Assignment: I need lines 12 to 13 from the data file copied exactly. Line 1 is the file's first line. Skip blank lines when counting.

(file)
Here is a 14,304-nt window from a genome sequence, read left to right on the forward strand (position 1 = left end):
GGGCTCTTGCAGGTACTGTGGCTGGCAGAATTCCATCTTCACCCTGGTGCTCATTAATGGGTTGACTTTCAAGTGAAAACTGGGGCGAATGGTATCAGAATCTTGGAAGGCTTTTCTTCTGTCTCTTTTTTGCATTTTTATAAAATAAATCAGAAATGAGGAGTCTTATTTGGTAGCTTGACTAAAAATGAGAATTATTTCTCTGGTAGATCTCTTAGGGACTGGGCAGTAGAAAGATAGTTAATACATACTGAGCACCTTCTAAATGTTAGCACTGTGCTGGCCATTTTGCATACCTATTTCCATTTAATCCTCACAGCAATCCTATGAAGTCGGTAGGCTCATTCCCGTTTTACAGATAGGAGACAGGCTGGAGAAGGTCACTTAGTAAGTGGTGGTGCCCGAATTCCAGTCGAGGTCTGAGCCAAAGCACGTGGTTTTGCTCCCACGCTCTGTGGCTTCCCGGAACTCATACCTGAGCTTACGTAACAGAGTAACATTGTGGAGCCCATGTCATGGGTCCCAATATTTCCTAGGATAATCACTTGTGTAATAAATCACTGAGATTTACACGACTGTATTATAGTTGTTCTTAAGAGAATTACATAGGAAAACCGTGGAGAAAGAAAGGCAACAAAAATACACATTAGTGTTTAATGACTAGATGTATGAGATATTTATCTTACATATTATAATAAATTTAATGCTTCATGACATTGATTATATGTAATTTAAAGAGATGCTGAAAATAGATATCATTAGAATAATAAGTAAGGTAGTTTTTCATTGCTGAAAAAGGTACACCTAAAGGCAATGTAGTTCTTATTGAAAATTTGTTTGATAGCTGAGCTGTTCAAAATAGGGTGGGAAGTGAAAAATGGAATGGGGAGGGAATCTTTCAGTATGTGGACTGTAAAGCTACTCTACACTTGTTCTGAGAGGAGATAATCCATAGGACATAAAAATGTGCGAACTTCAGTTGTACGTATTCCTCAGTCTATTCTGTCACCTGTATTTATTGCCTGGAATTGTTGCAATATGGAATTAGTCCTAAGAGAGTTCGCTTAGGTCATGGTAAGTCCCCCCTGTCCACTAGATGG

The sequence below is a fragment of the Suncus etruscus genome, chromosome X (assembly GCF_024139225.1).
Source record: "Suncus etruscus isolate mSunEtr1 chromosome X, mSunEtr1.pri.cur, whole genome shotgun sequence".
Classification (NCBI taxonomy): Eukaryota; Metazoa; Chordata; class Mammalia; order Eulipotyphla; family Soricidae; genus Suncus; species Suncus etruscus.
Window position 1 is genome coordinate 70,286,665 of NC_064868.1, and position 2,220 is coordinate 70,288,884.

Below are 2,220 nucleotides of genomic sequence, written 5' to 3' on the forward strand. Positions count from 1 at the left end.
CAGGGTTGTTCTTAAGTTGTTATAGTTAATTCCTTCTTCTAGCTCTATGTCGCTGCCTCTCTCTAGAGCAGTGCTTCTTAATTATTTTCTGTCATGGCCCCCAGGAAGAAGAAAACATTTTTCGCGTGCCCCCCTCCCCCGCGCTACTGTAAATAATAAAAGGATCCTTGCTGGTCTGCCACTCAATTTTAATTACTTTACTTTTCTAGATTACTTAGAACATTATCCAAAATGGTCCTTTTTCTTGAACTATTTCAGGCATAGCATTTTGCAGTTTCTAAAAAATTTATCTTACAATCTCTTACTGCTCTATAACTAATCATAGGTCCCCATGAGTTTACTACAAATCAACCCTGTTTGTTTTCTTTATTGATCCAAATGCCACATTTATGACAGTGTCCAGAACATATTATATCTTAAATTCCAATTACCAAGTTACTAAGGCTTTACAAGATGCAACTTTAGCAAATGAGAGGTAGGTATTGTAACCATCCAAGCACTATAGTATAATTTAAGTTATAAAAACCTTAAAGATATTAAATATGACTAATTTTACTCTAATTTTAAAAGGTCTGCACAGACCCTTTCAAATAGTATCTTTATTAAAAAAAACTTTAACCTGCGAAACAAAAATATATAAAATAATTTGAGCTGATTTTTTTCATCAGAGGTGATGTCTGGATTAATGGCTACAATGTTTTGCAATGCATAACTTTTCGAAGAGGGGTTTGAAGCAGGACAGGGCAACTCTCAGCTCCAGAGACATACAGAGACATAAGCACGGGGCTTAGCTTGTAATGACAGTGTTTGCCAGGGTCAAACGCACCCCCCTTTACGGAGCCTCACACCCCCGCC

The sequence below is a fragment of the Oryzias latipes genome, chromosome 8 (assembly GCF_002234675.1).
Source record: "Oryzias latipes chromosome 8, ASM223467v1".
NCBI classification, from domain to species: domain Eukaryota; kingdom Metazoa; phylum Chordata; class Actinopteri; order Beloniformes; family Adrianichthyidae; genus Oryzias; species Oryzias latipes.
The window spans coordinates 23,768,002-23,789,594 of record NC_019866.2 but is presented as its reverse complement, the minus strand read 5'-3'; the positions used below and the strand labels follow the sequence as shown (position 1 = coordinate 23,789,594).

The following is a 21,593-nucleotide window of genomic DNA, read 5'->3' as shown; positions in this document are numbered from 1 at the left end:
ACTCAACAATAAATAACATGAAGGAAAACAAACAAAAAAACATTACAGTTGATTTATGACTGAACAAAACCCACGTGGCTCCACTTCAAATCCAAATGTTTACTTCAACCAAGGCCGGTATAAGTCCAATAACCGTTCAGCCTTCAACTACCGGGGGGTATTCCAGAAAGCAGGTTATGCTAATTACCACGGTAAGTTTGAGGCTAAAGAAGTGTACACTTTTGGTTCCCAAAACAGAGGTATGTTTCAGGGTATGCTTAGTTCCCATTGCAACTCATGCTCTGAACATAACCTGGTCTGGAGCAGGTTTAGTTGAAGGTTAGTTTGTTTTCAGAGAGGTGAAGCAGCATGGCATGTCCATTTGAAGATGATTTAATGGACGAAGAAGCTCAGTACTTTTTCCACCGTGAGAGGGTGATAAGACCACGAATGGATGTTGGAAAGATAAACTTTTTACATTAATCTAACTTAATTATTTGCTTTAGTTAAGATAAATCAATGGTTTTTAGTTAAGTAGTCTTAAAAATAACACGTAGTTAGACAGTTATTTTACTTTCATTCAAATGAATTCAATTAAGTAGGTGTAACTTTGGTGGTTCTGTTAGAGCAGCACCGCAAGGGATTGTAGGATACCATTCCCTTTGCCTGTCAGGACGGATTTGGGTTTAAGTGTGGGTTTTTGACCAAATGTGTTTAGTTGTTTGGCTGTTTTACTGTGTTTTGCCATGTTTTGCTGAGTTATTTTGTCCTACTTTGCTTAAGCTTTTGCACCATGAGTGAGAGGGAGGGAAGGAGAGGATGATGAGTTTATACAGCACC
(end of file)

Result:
The window spans coordinates 23,768,002-23,789,594 of record NC_019866.2 but is presented as its reverse complement, the minus strand read 5'-3'; the positions used below and the strand labels follow the sequence as shown (position 1 = coordinate 23,789,594).

The following is a 21,593-nucleotide window of genomic DNA, read 5'->3' as shown; positions in this document are numbered from 1 at the left end: